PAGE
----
Yes. It’s going to be significantly colder next week, cold enough for snow. This weekend's weather font will clear into the near continent on Monday, the winds will then turn to a northerly allowing the flood gates to open dragging bitter Arctic air across the country. For the first time this autumn temperatures will be below average, well below for many. Snow showers even over hills in the south, especially Dartmoor and Exmoor. Snow will accumulate over northern hills, there could even be some slushy deposits down to low levels. It’ll be cold and icy by night.
November so far
Temperatures wise it’s about average overall, however England and Wales have been nearly a degree above average, while Scotland and Northern Ireland have been nearly a degree below average. Rainfall is sitting around average but it’s been above average for southern England, where it’s also been a dull month to day.
Hunt out those gloves, scarfs and hats, you’re going to need them.
Friday 8th November
For some of us it has felt like winter arrived this week, with our first taste of snow on Tuesday in Northern England and Scotland, some living above 4-500m had an inch or two lying and even a dusting down to 200m in heavy showers for others this week. It’s actually typical for this time of year but it's easy to forget how cold it should be, after what was the ninth warmest October on record. We’ve had cold frosty nights and there’ll be more of them over the weekend, we are now fully in the grips of autumn with a hint that winter isn’t far away.
What’s happening this weekend?
Low pressure continues to sit to our north bringing more showers to northwestern areas that have been plagued by them all week. Some showers will be light, some heavy, some even ‘organised’ together, I know that makes the showers sound like they have a life of their own and decide to join together but that’s literally what happens. High pressure takes us into Sunday with a dry sunny weather but all eyes are looking to the west as our next weather front looks to spoil it for some of us.
What’s the forecast?
Saturday. Scotland, Northern Ireland and Northern England will have sunshine and showers, heaviest, still in the west with hail and thunder, plus gusty winds . The rest of England and Wales will start fine and dry, then a band of heavy rain and showers moving into the west by 7am and clear the east around 4pm. Either side, sunshine and a few showers.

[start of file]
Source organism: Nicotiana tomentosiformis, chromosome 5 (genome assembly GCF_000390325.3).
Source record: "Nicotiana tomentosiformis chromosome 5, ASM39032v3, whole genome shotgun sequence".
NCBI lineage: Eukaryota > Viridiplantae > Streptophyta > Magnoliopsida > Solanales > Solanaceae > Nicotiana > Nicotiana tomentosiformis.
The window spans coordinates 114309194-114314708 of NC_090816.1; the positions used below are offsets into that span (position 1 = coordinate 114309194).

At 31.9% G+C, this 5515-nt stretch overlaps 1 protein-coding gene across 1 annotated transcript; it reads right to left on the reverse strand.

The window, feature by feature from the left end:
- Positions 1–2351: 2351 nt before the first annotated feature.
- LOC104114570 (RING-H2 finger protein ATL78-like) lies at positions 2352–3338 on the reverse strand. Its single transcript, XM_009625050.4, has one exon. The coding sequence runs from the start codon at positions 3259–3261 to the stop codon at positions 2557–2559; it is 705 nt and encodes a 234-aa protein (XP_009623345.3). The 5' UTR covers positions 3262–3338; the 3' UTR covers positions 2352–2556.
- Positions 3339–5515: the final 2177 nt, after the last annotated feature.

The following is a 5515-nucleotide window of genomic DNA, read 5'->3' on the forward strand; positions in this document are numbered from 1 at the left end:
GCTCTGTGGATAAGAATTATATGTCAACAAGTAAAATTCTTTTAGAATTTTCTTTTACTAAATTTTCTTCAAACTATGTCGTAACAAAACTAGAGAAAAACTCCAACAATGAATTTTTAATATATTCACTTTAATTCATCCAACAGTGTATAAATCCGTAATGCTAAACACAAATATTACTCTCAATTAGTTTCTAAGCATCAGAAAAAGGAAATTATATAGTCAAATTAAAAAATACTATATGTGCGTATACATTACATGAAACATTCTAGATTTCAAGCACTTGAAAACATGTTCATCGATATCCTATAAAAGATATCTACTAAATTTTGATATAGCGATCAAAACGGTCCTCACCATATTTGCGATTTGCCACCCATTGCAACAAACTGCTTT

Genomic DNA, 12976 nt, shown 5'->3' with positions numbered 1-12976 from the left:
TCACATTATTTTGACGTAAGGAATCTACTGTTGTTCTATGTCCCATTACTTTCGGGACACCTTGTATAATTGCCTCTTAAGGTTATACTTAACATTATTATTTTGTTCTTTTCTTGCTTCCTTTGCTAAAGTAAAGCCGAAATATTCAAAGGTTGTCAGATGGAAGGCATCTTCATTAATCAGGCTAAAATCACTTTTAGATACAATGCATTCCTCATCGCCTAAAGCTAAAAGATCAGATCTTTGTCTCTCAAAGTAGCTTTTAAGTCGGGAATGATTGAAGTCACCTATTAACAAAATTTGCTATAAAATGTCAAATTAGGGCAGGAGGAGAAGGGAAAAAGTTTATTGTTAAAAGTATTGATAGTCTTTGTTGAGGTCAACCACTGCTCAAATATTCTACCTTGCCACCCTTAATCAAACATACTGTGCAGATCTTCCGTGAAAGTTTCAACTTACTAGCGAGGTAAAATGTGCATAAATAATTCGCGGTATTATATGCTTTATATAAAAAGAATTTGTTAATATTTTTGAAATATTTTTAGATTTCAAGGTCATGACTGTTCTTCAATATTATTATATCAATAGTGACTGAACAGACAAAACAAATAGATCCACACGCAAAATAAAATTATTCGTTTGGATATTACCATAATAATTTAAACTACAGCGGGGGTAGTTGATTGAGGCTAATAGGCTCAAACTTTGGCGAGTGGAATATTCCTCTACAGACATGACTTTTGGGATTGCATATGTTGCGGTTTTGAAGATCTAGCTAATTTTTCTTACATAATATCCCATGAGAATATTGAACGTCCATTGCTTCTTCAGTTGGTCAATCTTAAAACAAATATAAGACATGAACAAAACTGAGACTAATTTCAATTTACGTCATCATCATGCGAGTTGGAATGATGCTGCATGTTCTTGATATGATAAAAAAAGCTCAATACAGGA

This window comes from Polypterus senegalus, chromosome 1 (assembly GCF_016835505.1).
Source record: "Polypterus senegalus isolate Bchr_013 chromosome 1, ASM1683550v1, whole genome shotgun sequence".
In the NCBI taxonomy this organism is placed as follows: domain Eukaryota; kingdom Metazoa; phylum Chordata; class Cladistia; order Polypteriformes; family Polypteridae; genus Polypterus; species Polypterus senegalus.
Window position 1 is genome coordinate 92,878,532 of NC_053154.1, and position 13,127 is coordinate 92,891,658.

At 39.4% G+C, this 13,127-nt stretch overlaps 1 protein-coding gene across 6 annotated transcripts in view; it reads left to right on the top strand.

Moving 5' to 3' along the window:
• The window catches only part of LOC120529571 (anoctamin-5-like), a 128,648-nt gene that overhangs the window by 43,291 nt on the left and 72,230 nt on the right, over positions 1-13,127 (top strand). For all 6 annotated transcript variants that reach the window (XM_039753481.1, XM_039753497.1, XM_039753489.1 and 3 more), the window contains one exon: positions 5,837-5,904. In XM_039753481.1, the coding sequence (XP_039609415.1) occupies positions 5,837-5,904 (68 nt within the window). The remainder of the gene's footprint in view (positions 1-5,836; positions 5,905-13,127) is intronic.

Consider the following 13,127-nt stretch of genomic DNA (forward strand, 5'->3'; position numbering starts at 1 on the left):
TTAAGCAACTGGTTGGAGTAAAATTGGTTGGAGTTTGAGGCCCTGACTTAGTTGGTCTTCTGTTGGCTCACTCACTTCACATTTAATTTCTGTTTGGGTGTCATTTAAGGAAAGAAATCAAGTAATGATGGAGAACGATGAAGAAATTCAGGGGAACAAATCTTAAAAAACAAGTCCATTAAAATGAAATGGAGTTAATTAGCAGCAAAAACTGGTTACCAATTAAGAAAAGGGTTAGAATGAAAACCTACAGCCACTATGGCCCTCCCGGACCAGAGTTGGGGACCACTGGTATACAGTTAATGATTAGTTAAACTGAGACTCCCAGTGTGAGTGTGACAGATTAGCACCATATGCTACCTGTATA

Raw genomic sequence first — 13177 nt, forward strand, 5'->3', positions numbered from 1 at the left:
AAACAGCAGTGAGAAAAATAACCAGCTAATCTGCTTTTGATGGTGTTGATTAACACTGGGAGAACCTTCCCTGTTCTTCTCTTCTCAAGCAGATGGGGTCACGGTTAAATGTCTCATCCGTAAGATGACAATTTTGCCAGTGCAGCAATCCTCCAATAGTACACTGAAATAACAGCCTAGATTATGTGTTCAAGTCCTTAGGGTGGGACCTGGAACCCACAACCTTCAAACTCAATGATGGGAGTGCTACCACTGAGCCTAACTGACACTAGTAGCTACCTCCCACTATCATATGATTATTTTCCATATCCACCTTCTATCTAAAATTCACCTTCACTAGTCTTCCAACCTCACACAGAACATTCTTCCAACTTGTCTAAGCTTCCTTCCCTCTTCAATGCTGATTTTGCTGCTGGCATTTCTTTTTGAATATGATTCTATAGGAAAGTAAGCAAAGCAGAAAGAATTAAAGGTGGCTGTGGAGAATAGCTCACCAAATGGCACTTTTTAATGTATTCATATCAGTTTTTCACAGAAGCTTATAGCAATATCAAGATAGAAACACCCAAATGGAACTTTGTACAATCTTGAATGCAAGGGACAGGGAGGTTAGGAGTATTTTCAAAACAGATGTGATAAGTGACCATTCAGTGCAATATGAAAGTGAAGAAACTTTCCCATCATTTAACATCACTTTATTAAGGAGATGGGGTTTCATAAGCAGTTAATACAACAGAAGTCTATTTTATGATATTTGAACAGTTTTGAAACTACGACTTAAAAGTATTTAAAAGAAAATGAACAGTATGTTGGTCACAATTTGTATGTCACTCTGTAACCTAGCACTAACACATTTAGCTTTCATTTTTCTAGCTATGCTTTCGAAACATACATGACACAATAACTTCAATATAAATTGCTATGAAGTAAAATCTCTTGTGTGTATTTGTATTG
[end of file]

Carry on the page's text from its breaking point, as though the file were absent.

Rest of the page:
Sunday, a gorgeous cold and sunny start to the day, the fine weather will last for through the morning if you are marking Remembrance Sunday, which is great news. It won’t last as cloud and then rain will move into the west around lunch time, into central areas by the evening, meaning the east will stay dry all day long.
What does next week hold?
It’s hit and miss. A wet start for many, slowly improving through Tuesday, high pressure builds in from the south on Wednesday bringing a cold and frosty night but also a fine and sunny day with light winds. The rest of the week is a north-south split. The north will be closer to low pressure, which brings the risk of rain or showers and gusty winds. The south wins out closer to high pressure and keeps the nice sunny and mostly dry weather with chilly nights of all.
Super Typhoon Haiyan is one of the biggest and most powerful storms to develop one Earth. Torrential rain, battering winds and storm surges are forecast to cause catastrophic devastation.
The Typhoon has been gathering strength through the week out in the northwest Pacific with its sights set on the Philippines. It made landfall around 1am UK time on Friday morning. Out to sea waves the highest wind gust was reported to be 235mph, waves as high as 14 metres and a central pressure an astonishing 895mb, this is still a way off the lowest ever, which was 870mb in Super Typhoon Kipp back in Oct 1979.
Winds this strong mean that the Typhoon is the equivalent of Hurricane category 5 (the highest level), which is the same level that Hurricane Katrina was when she battered Louisiana in 2005. Many people don’t realise that Typhoons and hurricanes are the same thing; they are called Typhoons if they develop east of the date line!
The storm force winds stretch out 300 miles; the width of the UK but the huge and impressive cloud wall stretches out around 1300 miles and would engulf the UK. Winds inland have been reported to be as high as 200mph, which makes out 99mph at the Isle of White last week pale into insignificance. The storm surge that hit the coast was believed to have been around 15 feet, the height of a double decker bus inundated coasts. Rain will be relentless up to 500mm if forecast for some areas, that’s half the average UK annual rainfall in just 24-36 hours. This will cause life-threatening flash floods and landslides.
Haiyan will weaken as it tracks over the central Philippines, and then emerge over the South China Sea. There after the weakening storm continues to track
westwards towards Northern Vietnam. The rain from Haiyan will unfortunately add
to the accumulations from recent ex-tropical storm Krosa that ispresently decaying in this area. If that isn’t bad enough the centre of the storm is expected to pass close to an area where thousands have been displaced to as a result of a 7.1 magnitude earthquake in mid-October.
Friday 1st November
This week we’ve finally felt autumn arrive, it all started with the damaging storm on Monday - more details below - it’s been a seesaw week with rain one day, showers the next and this weekend follows suit.
What’s happening this weekend?